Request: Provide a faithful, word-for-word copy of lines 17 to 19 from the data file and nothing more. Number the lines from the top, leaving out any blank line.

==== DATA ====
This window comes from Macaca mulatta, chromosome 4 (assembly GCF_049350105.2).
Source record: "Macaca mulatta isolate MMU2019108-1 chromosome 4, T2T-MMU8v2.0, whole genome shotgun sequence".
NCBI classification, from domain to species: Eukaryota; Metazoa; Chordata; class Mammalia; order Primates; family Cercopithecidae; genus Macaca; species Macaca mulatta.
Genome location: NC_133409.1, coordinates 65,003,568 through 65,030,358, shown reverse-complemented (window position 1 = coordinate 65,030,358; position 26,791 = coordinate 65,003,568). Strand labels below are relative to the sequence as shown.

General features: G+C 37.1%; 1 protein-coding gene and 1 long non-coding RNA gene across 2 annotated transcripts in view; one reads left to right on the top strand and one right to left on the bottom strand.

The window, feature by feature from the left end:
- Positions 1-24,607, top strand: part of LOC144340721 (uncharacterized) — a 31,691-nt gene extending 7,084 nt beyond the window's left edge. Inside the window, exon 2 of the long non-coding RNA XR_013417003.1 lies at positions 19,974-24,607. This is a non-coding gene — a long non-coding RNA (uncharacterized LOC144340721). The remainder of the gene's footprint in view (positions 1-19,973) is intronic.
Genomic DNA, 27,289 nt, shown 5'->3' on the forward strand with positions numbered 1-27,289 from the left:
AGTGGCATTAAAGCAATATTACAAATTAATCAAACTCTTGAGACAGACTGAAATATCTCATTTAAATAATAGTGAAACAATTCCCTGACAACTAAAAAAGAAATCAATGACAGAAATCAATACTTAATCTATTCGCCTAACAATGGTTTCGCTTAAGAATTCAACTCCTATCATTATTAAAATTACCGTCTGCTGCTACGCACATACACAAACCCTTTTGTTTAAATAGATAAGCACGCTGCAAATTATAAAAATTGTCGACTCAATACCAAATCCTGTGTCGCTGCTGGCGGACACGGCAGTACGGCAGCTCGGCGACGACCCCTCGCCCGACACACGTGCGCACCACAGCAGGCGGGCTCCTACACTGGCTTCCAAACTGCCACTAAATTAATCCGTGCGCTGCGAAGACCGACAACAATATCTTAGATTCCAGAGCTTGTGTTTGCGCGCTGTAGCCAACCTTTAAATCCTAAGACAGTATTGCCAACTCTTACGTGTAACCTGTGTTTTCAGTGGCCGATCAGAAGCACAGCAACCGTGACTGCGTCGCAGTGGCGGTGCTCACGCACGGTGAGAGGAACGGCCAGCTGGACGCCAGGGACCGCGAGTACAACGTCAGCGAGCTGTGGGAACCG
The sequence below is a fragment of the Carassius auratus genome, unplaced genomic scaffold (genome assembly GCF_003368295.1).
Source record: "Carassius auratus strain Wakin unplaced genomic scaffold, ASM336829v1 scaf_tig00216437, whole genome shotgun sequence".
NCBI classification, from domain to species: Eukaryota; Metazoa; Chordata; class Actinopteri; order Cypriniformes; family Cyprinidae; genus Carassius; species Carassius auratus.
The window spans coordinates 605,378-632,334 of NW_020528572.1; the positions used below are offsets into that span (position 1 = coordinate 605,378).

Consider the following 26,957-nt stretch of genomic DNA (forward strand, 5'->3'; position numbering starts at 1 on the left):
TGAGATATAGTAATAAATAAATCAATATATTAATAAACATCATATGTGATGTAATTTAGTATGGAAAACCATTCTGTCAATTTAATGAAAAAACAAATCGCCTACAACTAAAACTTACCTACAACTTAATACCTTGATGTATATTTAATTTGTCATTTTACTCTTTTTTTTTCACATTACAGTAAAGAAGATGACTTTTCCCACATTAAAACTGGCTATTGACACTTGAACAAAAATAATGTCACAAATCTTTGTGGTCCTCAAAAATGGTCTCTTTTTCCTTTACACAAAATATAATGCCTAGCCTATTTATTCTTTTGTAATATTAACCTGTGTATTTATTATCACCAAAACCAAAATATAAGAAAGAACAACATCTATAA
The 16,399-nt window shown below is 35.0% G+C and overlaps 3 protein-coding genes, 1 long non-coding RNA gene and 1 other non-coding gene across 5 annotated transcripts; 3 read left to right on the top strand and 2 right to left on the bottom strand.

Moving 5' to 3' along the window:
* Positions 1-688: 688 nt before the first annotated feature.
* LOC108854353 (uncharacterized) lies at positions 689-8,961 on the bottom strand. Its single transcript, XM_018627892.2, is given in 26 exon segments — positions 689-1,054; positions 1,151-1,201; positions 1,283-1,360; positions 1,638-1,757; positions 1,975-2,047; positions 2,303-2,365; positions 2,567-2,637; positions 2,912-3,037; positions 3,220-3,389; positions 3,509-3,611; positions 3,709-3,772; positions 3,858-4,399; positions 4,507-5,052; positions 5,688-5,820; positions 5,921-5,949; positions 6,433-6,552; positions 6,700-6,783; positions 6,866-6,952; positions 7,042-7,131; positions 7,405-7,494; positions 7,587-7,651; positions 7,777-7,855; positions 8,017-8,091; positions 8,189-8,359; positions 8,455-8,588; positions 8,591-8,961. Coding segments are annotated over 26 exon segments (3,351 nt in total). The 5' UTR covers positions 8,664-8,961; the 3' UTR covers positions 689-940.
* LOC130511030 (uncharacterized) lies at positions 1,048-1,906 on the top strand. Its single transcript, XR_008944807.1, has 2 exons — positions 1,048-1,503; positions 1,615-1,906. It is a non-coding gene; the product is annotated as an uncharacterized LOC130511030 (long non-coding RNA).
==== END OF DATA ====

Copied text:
Moving 5' to 3' along the window:
* Positions 1-688: 688 nt before the first annotated feature.
* LOC108854353 (uncharacterized) lies at positions 689-8,961 on the bottom strand. Its single transcript, XM_018627892.2, is given in 26 exon segments — positions 689-1,054; positions 1,151-1,201; positions 1,283-1,360; positions 1,638-1,757; positions 1,975-2,047; positions 2,303-2,365; positions 2,567-2,637; positions 2,912-3,037; positions 3,220-3,389; positions 3,509-3,611; positions 3,709-3,772; positions 3,858-4,399; positions 4,507-5,052; positions 5,688-5,820; positions 5,921-5,949; positions 6,433-6,552; positions 6,700-6,783; positions 6,866-6,952; positions 7,042-7,131; positions 7,405-7,494; positions 7,587-7,651; positions 7,777-7,855; positions 8,017-8,091; positions 8,189-8,359; positions 8,455-8,588; positions 8,591-8,961. Coding segments are annotated over 26 exon segments (3,351 nt in total). The 5' UTR covers positions 8,664-8,961; the 3' UTR covers positions 689-940.